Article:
Cutting Room Floor: Ben Westhoff's Dirty South
This is an anecdote to talk about a book of anecdotes. Go figure.
When asked how he felt immediately after completing his book, Ben Westhoff, author of Dirty South: Outkast, Lil Wayne, Soulja Boy and the Southern Rappers Who Reinvented Hip-Hop, responded with one word: Elated.
It's an automatic response, but really, it's a good answer. He should feel that way. It is an interesting, academic book wrapped up and packaged neatly in empiricism. In it, Westhoff plays the role of narrator, professor, floppy-haired optimist and, occasionally, Southern rap apothecary.
You will read the book and you will periodically smile and you will learn some things and you will finish it and likely say something like, "That was an enjoyable way to spend some time." We should all aspire to create such things.
That said, we owe Ben Westhoff a punch right in his guts, because he inadvertently altered the trajectory of banal conversation in the Serrano household for all eternity.
As noted in the third chapter, Westhoff spent some time trailing Trae around Houston's nightlife scene, eventually ending up where Trae always seems to end up at the end of a night: a strip club.
Now, for us, that's where things got dicey.
See, while in Houston, Westhoff actually set up base camp at our home. We met on the Internet because all writers are insecure and immediately look up neighboring writers' information if their beats cross paths more than once. An e-friendship grew out of the keyboard dust. We now correspond/brainstorm/shit-talk regularly. Matter of fact, we both belong to a secret message board populated by a handful of other likeminded music writers.
On the message board we talk about writers that haven't been invited to join and we post obscure MP3s and make ridiculous statements like "Gucci Mane's 'Lemonade' is the most pragmatic song he's ever made" and take on silly tasks like trying to list the ways that Diddy has indirectly reshaped American counterculture. We're all very insufferable.
At any rate, after trading messages online a time or two, Westhoff asked if he could stay with us while in town doing research for his book. We asked him if he planned on murdering everyone in their sleep. He said no, so we said sure.
He slept on a mattress that was placed on the living room floor.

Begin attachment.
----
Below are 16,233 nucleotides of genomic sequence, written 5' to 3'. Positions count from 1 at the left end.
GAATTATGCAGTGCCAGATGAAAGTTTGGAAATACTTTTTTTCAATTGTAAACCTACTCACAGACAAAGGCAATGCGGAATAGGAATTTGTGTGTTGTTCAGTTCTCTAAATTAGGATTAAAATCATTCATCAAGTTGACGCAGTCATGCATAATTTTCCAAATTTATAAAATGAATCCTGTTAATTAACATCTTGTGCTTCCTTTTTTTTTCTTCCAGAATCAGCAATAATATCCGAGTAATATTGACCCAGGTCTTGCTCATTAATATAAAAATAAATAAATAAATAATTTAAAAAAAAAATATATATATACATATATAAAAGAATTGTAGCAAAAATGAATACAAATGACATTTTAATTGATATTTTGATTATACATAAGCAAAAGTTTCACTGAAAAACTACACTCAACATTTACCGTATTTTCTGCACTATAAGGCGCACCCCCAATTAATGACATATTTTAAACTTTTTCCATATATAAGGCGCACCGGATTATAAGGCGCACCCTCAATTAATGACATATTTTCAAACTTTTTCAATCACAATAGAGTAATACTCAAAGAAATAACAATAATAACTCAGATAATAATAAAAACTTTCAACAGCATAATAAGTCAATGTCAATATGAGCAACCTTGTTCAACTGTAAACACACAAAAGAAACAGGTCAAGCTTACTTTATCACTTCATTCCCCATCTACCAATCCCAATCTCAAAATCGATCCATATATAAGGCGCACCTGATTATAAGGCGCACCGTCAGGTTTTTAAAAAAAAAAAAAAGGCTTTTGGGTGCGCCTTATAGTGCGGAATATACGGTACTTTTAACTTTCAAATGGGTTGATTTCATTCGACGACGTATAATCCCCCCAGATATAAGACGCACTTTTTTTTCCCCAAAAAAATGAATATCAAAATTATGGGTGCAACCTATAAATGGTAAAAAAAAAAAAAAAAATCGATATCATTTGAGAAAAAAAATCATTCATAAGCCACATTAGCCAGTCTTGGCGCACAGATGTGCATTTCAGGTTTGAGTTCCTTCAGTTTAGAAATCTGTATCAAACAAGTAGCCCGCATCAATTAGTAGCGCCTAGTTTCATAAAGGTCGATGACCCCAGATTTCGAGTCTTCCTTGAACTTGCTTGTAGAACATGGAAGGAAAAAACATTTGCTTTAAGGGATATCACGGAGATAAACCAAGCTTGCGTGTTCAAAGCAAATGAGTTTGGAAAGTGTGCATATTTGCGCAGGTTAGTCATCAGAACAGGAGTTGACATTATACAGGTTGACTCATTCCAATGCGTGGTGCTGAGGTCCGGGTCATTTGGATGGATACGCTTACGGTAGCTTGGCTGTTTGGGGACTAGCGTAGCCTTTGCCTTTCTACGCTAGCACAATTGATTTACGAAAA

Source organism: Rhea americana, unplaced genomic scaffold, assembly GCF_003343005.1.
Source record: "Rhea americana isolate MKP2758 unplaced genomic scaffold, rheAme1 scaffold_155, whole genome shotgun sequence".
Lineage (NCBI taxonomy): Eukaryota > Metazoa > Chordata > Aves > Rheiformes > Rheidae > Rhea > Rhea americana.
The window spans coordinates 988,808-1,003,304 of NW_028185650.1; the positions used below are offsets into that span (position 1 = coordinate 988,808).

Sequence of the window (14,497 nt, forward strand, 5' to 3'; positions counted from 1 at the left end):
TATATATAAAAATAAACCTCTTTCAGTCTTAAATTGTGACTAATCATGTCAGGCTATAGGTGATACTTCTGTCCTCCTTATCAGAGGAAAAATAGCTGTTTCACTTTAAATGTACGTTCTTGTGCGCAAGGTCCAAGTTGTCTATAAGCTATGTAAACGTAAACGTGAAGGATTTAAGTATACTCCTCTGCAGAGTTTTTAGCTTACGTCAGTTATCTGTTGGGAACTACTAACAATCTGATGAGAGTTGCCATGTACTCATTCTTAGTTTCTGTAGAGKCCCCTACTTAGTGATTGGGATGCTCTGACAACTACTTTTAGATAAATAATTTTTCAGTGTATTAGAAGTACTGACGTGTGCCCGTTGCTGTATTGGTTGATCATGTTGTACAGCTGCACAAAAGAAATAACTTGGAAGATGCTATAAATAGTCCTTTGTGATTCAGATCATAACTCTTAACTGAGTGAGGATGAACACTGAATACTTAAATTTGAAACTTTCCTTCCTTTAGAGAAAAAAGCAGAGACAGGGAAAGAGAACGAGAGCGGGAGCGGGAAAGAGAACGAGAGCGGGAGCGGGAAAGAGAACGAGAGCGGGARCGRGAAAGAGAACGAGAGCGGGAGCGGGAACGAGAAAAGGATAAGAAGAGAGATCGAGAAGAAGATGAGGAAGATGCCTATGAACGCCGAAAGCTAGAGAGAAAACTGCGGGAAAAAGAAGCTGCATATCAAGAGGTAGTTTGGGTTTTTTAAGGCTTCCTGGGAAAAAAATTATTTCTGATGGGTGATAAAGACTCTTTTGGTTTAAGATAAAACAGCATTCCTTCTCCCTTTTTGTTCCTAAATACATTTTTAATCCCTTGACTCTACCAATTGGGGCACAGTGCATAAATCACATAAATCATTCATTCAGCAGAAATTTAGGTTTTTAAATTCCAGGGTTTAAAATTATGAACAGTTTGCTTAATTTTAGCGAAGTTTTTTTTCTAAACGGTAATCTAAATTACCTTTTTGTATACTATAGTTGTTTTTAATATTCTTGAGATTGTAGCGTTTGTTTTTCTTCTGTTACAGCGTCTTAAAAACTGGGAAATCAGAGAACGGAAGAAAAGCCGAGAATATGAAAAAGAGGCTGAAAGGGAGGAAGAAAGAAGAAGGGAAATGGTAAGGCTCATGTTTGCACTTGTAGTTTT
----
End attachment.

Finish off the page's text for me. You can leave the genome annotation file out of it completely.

Sometimes he made noise in his sleep, sometimes he did not. Sometimes he wore his shoes to sleep, something Wife considered exceptionally interesting -Why's he doing that? Is there something wrong with his feet? Are his toes webbed? Eww, his toes are webbed, aren't they? Why didn't you tell me he had webbed feet? Does he swim faster than normal humans? So on and on.
Whatevs-- the night Westhoff and Trae et al were roaming around, we were in attendance. The original plan did not include designs on strip clubbing it up, so Wife had no qualms about us leaving the house at midnight.
Clubs, clubs, clubs.
When we ended up at the strip club after 2 a.m., there was no uncertain amount of dread in our bones. We got home a little before four.
Having written the nightlife column for three+ years now, we knew, as does Wife, that all of the places to go at night that don't involve women getting naked close at two in the morning. She was going to ask where that last hour and a half went, and she was going to ask knowing full well what the answer was.
The next morning, she did. And we did what any grown man does in that situation: We lied. And we lied badly.
We came up with some ridiculous story about how we stood in the lobby entrance away from the sin while Westhoff and Trae partook in whatever it is that unrealized men do in unrealized places like that. Look at naked women? Yuck. Gross. Something about the sanctity of marriage. Something about being too smart for that sort of debauchery.
The worst part about it, about the situation in general, is that we did not enjoy the experience at all. At best, it felt scientific. At worst, it felt immoral. We could've explained that and likely walked away with little more than deferred ajudication.
No matter. The lies came. The fury followed.
She let us hold onto the lie for about two seconds. Then she flawlessly and efficiently ripped out the guts of our brilliant defense, bringing the cosmos down onto our forehead for lying to her while doing so.
She mentions it to this day just to remind us that she is the tertiary consumer in the household.
Boo, I'm going to the store. Do we need anything for dinner?
"Yeah, pick up some milk. Oh, I mean, that is if you didn't spend all of your money at the strip club already."
Boo, do you know where the remote is?
"Did you try Dreams? Or the Gentlemen's Club? You probably left it there."
Ben Westhoff is an enjoyable person to know, and his book is certainly worth whatever pittance he's charging for it -at the moment, it's less than $9 on Amazon; buy 20 copies--but know that if you invite him into your home, he will warble it.
That web-toed bastard.
See Ben Westhoff online at www.benwesthoff.com
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